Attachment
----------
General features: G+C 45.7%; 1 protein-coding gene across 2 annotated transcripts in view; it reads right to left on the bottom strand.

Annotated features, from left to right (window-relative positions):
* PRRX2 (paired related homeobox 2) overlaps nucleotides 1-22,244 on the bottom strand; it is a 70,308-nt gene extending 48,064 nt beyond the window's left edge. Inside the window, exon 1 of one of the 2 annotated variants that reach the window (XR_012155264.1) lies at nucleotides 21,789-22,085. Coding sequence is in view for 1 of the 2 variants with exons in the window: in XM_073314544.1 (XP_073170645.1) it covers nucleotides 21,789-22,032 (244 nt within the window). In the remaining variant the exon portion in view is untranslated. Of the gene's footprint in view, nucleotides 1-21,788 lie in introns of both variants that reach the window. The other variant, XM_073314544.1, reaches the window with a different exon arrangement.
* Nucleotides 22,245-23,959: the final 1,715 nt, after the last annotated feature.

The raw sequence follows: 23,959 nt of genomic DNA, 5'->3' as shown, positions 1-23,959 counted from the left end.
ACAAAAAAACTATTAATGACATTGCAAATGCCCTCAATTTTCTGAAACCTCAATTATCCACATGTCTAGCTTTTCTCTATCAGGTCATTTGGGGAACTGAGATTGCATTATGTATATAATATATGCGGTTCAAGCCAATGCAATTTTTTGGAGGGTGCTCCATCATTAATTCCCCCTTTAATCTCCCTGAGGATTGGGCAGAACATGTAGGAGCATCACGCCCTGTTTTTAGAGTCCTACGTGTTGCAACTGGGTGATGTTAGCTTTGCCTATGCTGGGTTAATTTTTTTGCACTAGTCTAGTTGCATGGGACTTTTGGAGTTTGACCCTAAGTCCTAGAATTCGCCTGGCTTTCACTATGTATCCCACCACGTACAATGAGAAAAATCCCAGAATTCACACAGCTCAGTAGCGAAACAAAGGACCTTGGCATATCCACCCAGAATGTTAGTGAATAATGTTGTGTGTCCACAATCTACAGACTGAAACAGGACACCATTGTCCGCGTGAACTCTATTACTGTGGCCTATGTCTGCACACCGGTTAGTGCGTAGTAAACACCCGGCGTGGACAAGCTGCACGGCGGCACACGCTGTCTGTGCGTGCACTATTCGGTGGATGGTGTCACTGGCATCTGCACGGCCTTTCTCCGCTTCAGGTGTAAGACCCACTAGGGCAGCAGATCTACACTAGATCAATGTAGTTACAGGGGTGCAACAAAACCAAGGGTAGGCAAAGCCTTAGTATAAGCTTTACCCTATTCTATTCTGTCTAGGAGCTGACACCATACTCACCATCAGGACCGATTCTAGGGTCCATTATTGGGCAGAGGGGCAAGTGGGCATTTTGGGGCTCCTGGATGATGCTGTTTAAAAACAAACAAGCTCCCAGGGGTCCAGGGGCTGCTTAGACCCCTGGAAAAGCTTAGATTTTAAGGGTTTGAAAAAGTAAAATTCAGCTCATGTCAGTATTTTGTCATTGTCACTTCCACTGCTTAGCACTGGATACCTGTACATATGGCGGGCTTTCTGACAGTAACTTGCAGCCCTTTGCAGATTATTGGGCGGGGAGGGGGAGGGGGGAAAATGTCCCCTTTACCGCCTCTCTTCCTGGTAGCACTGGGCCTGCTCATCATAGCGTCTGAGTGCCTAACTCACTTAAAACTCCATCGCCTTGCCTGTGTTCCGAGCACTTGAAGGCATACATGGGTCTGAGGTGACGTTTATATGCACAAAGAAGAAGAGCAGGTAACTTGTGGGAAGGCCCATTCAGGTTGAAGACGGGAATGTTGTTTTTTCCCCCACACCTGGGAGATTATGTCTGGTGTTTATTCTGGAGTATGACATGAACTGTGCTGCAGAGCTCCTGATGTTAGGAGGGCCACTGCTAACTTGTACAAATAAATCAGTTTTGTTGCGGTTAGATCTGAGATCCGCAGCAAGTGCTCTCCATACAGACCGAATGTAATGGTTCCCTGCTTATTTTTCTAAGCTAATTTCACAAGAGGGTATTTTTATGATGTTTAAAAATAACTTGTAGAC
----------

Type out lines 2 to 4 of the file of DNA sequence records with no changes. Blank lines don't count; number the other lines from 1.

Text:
Annotated features, from left to right (window-relative positions):
* PRRX2 (paired related homeobox 2) overlaps nucleotides 1-22,244 on the bottom strand; it is a 70,308-nt gene extending 48,064 nt beyond the window's left edge. Inside the window, exon 1 of one of the 2 annotated variants that reach the window (XR_012155264.1) lies at nucleotides 21,789-22,085. Coding sequence is in view for 1 of the 2 variants with exons in the window: in XM_073314544.1 (XP_073170645.1) it covers nucleotides 21,789-22,032 (244 nt within the window). In the remaining variant the exon portion in view is untranslated. Of the gene's footprint in view, nucleotides 1-21,788 lie in introns of both variants that reach the window. The other variant, XM_073314544.1, reaches the window with a different exon arrangement.
* Nucleotides 22,245-23,959: the final 1,715 nt, after the last annotated feature.